Trying to predict the future is a mug’s game. But increasingly it’s a game we all have to play because the world is changing so fast and we need to have some sort of idea of what the future’s actually going to be like because we are going to have to live there, probably next week.
Douglas Adams, the Salmon of Doubt
I have long described myself as a true believer in ITIL, and my personal ambitions for career progression has long had a clear slant towards process work. I have operated as Change Manager for one of our customers for almost a year now, a role which has provided me many lessons, and further shown me that this is where I want to concentrate my efforts. Likewise, my role as deputy Incident Manager for that same customer has been an arena of good lessons, I have a strong track record in what we do, now I want to step back and look at how we do what we do.
While I remain a believer in ITIL, it’s almost four years since I stopped thinking that ITIL alone could provide the process methodologies necessary to achieve the levels of success for an IT operations shop that I believe are possible. It is my belief that an understanding of Lean, and applying the lessons of the theory of constraints are also key to these pursuits. Simply put; I believe the way forward is DevOps.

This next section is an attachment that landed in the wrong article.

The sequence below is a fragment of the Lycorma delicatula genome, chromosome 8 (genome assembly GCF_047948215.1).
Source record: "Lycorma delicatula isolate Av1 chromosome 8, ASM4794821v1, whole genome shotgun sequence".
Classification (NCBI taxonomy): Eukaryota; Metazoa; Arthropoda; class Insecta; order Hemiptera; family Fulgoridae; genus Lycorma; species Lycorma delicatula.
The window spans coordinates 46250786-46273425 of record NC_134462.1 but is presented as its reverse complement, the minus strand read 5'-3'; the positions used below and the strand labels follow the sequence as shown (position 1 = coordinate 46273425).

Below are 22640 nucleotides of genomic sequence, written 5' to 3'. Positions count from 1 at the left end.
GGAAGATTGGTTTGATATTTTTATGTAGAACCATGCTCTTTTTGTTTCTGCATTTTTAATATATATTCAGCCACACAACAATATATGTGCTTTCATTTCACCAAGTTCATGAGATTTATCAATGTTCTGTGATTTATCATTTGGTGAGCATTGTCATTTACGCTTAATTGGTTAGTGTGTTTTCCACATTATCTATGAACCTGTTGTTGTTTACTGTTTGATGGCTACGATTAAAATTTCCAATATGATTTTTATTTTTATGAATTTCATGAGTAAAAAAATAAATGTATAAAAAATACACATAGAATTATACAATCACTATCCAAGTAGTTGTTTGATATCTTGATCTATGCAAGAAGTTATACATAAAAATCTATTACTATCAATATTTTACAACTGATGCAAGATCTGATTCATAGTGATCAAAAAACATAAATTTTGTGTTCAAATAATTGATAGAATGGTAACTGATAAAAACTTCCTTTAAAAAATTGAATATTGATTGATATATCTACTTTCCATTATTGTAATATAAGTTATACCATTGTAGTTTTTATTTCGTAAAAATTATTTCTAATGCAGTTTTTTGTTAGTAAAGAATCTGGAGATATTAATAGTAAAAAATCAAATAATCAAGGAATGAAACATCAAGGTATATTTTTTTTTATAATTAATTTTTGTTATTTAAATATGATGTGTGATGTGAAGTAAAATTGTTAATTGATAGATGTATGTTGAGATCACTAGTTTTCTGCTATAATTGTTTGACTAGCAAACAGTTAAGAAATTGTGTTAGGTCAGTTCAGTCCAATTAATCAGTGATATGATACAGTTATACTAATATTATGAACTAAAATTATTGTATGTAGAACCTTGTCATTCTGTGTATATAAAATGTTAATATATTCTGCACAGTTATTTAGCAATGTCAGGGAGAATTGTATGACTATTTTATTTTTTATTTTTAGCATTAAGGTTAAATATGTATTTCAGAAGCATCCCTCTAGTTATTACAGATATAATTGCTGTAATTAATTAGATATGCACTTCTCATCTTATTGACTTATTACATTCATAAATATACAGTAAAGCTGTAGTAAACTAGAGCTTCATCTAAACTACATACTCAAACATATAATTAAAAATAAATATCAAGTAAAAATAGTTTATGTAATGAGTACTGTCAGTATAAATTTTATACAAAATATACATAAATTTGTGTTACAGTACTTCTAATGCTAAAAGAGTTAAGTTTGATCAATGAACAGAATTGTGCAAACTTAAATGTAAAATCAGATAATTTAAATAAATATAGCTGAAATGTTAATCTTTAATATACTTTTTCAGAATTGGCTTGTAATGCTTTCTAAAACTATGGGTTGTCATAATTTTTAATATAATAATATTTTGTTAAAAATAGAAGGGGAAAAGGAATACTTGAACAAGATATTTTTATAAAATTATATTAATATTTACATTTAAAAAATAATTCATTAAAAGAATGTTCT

Though I have many thoughts on the subject, they are at present tempered by a lack of knowledge. As I read up on these subjects, as I attend training in them, and as I gain more practical experience, I expect to gain more confidence within the field, and hope to make DevOps an important part of my career to come.
I am saying this because I think DevOps awareness and knowledge is important. Though the term is coming up on ten years old, it’s still early days for its adoption, and it is my hope that I will be able to be part of ensuring that adoption increases, to the best, both of vendors and our customer.